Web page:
Since the dawn of television, network executives have been in desperate need of new content to fill their broadcast schedules. Comic books have certainly helped in this regard, providing inspiration for several popular TV shows over the past 60 years.
From the classic Adventures of Superman series in the 1950s, through to Marvel Studios’ recent Netflix output, numerous superhero properties have been translated to the small screen. Even comics not centered around costumed adventurers have served as the basis for TV shows, including horror phenomenon The Walking Dead.
That’s just the live-action side of things – when animated outings are taken into account, the number of comic book-based TV programmes skyrockets. Not only have these shows proven a hit with audiences over the years, but many are also held in high regard by critics, with shows like Batman: The Animated Series considered a high watermark for the medium.
Not every comic book TV show gets the green-light from networks. Indeed, a surprising number of comics-inspired series were abandoned very late in the day – often after substantial pre-production work had been undertaken or a full-blown pilot produced!
With this in mind, here are 20 Comic Book TV Shows That Almost Happened.
Unlike in the real world, in comics, death is rarely the end. Over the course of nearly a century of superheroics, almost every crimefighter who ever slapped on a mask or pulled on a cape has died (or appeared to die) – only to return from the grave further down the line.
Indeed, we’re at the point now where the very concept of death has lost virtually all meaning within the confines of the genre. After all, why bother getting upset over the death of your favorite do-gooder, when they’re almost certain to be back on their feet again in a year’s time?
And so it is that we find ourselves in the unusual scenario where it’s only when a superhero bites the bullet and doesn’t recover that we consider it remarkable. It’s easy to forget that this does happen from time to time. Sadly, it turns out not every hero gets a do-over. Conversely, there are some heroes that have undertaken the death/rebirth cycle so often that even their allies barely bother organizing a funeral!
With this in mind, here is a round-up of 12 Superheroes Who Died And Stayed Dead (And 8 Who Won’t Stop Coming Back).
The Marvel Cinematic Universe (MCU) is known for its rabid fanbase, and part of what keeps these hardcore devotees onside is just how well Marvel Studios manages to work fan service moments into its films.
Traditionally, the term “fan service” – which refers to creators including moments designed specifically to please fans – is often used in a derogatory sense by pop culture aficionados, and not without cause.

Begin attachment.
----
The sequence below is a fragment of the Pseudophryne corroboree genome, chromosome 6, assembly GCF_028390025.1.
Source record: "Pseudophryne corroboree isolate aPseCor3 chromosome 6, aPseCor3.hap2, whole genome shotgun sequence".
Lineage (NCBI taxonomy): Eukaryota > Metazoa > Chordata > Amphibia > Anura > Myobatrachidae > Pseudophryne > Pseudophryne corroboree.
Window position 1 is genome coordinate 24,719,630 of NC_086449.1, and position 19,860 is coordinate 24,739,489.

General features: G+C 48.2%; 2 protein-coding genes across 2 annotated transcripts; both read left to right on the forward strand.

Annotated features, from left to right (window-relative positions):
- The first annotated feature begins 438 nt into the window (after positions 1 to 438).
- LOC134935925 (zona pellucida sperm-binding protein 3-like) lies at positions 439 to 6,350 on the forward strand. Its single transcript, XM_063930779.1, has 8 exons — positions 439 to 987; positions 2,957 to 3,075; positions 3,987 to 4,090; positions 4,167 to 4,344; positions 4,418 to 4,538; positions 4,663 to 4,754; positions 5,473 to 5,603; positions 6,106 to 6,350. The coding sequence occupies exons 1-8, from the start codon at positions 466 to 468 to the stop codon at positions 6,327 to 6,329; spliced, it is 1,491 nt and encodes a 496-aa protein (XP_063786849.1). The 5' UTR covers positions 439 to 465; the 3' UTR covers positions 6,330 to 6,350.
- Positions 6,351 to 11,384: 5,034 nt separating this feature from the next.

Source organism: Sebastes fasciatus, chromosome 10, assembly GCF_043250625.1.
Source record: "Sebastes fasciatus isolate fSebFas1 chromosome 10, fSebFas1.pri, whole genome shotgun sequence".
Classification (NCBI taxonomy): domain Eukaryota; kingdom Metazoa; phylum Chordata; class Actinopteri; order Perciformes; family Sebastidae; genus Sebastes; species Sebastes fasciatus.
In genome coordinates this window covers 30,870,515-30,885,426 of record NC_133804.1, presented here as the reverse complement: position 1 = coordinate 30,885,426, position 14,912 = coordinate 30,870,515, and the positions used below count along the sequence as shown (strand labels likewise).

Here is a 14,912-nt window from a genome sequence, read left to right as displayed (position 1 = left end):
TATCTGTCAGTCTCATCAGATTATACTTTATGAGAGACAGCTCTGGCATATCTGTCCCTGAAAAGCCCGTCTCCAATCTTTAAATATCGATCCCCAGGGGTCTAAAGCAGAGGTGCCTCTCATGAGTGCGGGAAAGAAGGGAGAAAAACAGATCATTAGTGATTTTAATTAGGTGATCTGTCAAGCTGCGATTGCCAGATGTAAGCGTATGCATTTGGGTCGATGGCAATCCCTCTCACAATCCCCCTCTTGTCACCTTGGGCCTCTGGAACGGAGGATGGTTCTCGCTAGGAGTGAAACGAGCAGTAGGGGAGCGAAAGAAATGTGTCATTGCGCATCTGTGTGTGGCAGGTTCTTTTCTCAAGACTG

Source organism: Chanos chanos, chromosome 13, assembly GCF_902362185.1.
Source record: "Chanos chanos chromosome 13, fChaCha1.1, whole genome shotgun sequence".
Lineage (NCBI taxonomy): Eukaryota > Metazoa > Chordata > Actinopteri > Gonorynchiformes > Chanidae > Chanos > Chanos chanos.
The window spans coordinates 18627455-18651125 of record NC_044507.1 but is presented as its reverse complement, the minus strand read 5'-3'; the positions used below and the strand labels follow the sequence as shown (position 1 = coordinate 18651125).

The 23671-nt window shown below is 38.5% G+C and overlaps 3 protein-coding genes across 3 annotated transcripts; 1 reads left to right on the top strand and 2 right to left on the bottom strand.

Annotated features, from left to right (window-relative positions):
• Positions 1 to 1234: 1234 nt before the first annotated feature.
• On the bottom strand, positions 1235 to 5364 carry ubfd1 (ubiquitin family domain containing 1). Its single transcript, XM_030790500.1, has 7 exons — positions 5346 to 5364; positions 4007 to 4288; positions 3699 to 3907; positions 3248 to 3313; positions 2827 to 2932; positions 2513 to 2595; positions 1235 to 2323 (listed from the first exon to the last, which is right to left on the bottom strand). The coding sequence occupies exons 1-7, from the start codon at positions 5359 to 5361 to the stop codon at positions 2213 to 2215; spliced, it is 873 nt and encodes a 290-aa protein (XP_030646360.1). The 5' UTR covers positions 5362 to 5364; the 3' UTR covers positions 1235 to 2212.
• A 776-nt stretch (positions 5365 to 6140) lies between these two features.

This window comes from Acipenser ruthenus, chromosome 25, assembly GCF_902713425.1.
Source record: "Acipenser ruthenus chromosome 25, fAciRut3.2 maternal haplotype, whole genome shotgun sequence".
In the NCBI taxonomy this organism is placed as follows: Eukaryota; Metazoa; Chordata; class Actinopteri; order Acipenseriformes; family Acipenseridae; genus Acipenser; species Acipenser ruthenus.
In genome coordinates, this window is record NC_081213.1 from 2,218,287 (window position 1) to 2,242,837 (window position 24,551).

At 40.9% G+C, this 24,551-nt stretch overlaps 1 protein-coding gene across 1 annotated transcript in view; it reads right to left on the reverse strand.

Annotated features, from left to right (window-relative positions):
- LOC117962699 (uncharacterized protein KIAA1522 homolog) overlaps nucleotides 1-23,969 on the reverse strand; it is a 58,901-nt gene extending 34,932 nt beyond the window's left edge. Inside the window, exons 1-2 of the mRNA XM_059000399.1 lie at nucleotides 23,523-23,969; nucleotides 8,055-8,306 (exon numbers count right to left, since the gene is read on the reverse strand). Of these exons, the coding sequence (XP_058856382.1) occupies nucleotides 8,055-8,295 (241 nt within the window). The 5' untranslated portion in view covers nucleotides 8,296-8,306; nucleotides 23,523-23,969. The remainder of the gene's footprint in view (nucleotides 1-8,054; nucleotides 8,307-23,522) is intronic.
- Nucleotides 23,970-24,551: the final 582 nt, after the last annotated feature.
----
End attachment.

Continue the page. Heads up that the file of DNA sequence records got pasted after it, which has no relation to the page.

When done poorly, these attempts to give fans exactly what they want can come across as forced and actually harm the narrative flow of a story. However, when done right, instances of fan service can actually enhance proceedings, creating memorable scenes that work in service to the wider plot and appeal to veteran fans and newbies alike.
Granted, the MCU hasn’t always gotten it right when it comes to fan service (for instance, the inclusion of Captain America’s shield in Iron Man 2 is glaring example of the studio trying too hard). But generally speaking, the films have a strong track record of working in shout-outs to the source material that add to (rather than detract from) the audience’s viewing pleasure.
With this in mind, we’ve assembled this rundown of the 15 Best Moments Of Fan Service In The MCU.
Everyone loves a larger-than-life supervillain plot. With good reason, too – after all, our favourite action-adventure franchises couldn’t function without the outlandish schemes of a bad guy trying to take over (or destroy!) the world. Think about it: where would James Bond be without the wicked designs of a cackling mastermind to foil? And yet, for every fiendishly ingenious plan that makes you marvel at the brilliance of the mind behind it, there’s at least as many out there that make no sense whatsoever.
There’s several reasons why a supervillain’s plot can fail to add-up. Maybe it’s the case that the plot in question is poorly thought out and won’t achieve the villain’s stated goals. Perhaps it’s a scenario where that old killjoy, real-world science, makes the successful execution of a plot impossible, at least as stated. Or it could be that the plan isn’t laid-out very clearly, making it hard to follow how and why it will work.
Whatever the reason may be, the end result is a nefarious scheme that leaves fans scratching their heads and asking, “Wait, what’s going on here?” In recognition of moments such as these, here’s a rundown of 15 Supervillain Plots That Make Absolutely No Sense.
After all, the episode features Joseph Fiennes – a white actor best known for his portrayal of Shakespeare in Shakespeare in Love – in the role of Michael Jackson, a questionable move bound to ruffle more than a few feathers.
Still, even as I completely understand Sky’s decision not to air the episode, I’m not sure I entirely agree with it, which leads me to consider issues relating to whitewashing in pop culture and good taste versus censorship.
Doctor Strange has barely arrived in UK cinemas – and doesn’t even open in the US until today – and already fans are speculating about what it could mean for the wider Marvel Cinematic Universe (MCU).
Whilst Doctor Strange is, for the most part, a refreshingly standalone affair, it still contains its fair share of references to the MCU, and crucially, plants several seeds almost certain to bear fruit in the films that appear later on in the franchise.
Once again, I’m going to attempt to peer into the future – this time using the all-seeing Eye of Agamotto – to predict just how Doctor Strange will affect the MCU going forward.